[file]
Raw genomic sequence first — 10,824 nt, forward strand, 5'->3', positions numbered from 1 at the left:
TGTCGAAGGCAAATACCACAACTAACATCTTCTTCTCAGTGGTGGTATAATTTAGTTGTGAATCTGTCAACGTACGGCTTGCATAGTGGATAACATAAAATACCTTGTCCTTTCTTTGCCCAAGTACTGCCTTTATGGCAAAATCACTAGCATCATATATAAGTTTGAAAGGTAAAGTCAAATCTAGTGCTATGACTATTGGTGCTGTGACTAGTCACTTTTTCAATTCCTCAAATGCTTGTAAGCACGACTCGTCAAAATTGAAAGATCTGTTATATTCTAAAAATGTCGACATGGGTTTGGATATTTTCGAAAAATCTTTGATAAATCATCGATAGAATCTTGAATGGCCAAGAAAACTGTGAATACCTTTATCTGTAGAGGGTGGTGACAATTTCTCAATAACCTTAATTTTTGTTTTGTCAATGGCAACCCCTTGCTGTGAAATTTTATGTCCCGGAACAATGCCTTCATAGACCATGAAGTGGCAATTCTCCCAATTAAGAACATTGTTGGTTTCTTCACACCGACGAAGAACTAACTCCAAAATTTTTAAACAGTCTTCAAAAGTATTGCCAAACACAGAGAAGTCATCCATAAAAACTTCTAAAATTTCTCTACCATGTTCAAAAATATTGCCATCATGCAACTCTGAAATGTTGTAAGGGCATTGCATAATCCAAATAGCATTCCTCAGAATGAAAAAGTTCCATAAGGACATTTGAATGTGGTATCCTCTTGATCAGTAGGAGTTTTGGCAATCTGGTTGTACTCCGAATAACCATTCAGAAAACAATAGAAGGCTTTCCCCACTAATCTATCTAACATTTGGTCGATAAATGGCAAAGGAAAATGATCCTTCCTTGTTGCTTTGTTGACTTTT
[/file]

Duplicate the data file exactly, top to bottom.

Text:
Raw genomic sequence first — 10,824 nt, forward strand, 5'->3', positions numbered from 1 at the left:
TGTCGAAGGCAAATACCACAACTAACATCTTCTTCTCAGTGGTGGTATAATTTAGTTGTGAATCTGTCAACGTACGGCTTGCATAGTGGATAACATAAAATACCTTGTCCTTTCTTTGCCCAAGTACTGCCTTTATGGCAAAATCACTAGCATCATATATAAGTTTGAAAGGTAAAGTCAAATCTAGTGCTATGACTATTGGTGCTGTGACTAGTCACTTTTTCAATTCCTCAAATGCTTGTAAGCACGACTCGTCAAAATTGAAAGATCTGTTATATTCTAAAAATGTCGACATGGGTTTGGATATTTTCGAAAAATCTTTGATAAATCATCGATAGAATCTTGAATGGCCAAGAAAACTGTGAATACCTTTATCTGTAGAGGGTGGTGACAATTTCTCAATAACCTTAATTTTTGTTTTGTCAATGGCAACCCCTTGCTGTGAAATTTTATGTCCCGGAACAATGCCTTCATAGACCATGAAGTGGCAATTCTCCCAATTAAGAACATTGTTGGTTTCTTCACACCGACGAAGAACTAACTCCAAAATTTTTAAACAGTCTTCAAAAGTATTGCCAAACACAGAGAAGTCATCCATAAAAACTTCTAAAATTTCTCTACCATGTTCAAAAATATTGCCATCATGCAACTCTGAAATGTTGTAAGGGCATTGCATAATCCAAATAGCATTCCTCAGAATGAAAAAGTTCCATAAGGACATTTGAATGTGGTATCCTCTTGATCAGTAGGAGTTTTGGCAATCTGGTTGTACTCCGAATAACCATTCAGAAAACAATAGAAGGCTTTCCCCACTAATCTATCTAACATTTGGTCGATAAATGGCAAAGGAAAATGATCCTTCCTTGTTGCTTTGTTGACTTTT